With just four years left on the Hall of Fame ballot, time is running out for San Francisco Giants outfielder Barry Bonds.
Last year’s ballot was as crowded as any in the history of voting with the same amount of players going in as the initial class.
This year that shouldn’t be a problem with maybe only one first time player getting the nod in Mariano Rivera.
The only other player that may be guaranteed to get in this year is Edgar Martinez because it’s his last year on the ballot.
Bonds started at around 35 percent in his first year on the ballot and has seen that number go all the way up to 56.4 percent last year.
He’s still a good bit away from the 75 percent required to get in, but he’s trending in the right direction with a less crowded ballot.
Voters seem to be opening up about letting known steroids users into the Hall of Fame like Bonds and Roger Clemens.
There is growing speculation that some performance-enhancing players are already in the Hall of Fame. And if you’re going to put those players into the Hall of Fame, you have to put the best player from the generation into the Hall as well.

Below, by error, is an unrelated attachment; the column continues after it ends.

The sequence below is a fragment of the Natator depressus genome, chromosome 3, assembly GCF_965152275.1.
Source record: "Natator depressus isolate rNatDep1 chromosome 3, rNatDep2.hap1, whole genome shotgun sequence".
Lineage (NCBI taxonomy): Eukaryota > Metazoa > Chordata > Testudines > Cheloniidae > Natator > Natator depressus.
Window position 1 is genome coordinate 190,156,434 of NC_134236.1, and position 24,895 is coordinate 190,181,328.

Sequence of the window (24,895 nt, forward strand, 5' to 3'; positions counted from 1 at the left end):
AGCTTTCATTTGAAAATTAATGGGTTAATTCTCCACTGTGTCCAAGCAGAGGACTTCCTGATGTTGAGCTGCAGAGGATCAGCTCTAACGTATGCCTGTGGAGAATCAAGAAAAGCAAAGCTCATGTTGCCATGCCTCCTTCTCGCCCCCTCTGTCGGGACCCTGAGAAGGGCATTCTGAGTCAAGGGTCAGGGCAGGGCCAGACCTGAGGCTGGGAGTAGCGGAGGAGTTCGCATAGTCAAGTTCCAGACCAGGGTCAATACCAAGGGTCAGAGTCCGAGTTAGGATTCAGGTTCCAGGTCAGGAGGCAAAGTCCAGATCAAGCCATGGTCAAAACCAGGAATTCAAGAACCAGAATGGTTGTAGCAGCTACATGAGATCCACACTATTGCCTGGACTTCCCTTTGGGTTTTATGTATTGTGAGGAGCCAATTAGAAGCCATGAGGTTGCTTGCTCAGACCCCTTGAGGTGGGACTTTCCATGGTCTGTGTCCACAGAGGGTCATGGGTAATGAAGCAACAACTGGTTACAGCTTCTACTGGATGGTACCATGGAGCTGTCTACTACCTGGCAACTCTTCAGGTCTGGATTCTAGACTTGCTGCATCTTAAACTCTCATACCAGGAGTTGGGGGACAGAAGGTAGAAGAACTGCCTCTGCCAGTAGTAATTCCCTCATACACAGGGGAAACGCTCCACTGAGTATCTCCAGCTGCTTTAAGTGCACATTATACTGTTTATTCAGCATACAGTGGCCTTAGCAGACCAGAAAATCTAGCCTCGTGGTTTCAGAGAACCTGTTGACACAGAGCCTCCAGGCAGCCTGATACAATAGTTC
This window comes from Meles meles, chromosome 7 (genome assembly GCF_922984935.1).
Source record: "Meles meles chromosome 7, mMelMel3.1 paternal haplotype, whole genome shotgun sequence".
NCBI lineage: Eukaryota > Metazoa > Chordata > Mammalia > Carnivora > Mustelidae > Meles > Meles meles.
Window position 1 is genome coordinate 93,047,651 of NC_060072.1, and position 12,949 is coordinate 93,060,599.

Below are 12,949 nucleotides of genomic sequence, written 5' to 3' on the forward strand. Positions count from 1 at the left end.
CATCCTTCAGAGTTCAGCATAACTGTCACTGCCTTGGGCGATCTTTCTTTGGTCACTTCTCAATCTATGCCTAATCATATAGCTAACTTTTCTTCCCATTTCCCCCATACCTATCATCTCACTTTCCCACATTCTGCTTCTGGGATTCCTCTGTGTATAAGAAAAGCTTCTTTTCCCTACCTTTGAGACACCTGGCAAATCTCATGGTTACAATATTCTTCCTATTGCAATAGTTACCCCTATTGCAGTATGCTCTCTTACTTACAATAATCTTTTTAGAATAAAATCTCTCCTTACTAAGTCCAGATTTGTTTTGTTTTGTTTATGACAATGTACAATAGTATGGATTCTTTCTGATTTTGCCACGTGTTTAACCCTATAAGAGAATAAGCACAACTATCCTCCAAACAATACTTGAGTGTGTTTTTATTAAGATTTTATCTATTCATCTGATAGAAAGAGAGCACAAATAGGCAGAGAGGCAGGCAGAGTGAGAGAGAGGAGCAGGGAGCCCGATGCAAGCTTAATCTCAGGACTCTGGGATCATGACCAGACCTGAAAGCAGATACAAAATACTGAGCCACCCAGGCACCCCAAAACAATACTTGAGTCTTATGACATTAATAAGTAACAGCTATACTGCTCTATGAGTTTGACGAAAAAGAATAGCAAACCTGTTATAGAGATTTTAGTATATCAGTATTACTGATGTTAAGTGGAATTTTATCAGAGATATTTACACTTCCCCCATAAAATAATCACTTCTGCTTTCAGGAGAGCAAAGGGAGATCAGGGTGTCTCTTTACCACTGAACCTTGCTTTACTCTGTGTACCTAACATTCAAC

No one will argue the fact that Barry Bonds is one of the greatest players of all time. So once you tear down that barrier about his alleged steroid use, there is nothing preventing him from being in the Hall of Fame.
It’s time for Major League Baseball to embrace the steroid era. You’re really doing a disservice to the history of the game if you leave out players like Bonds and Clemens.
I feel like the writers now share that same mentality, and I would not be surprised to see Bonds make a big jump this time around in the Hall of Fame voting.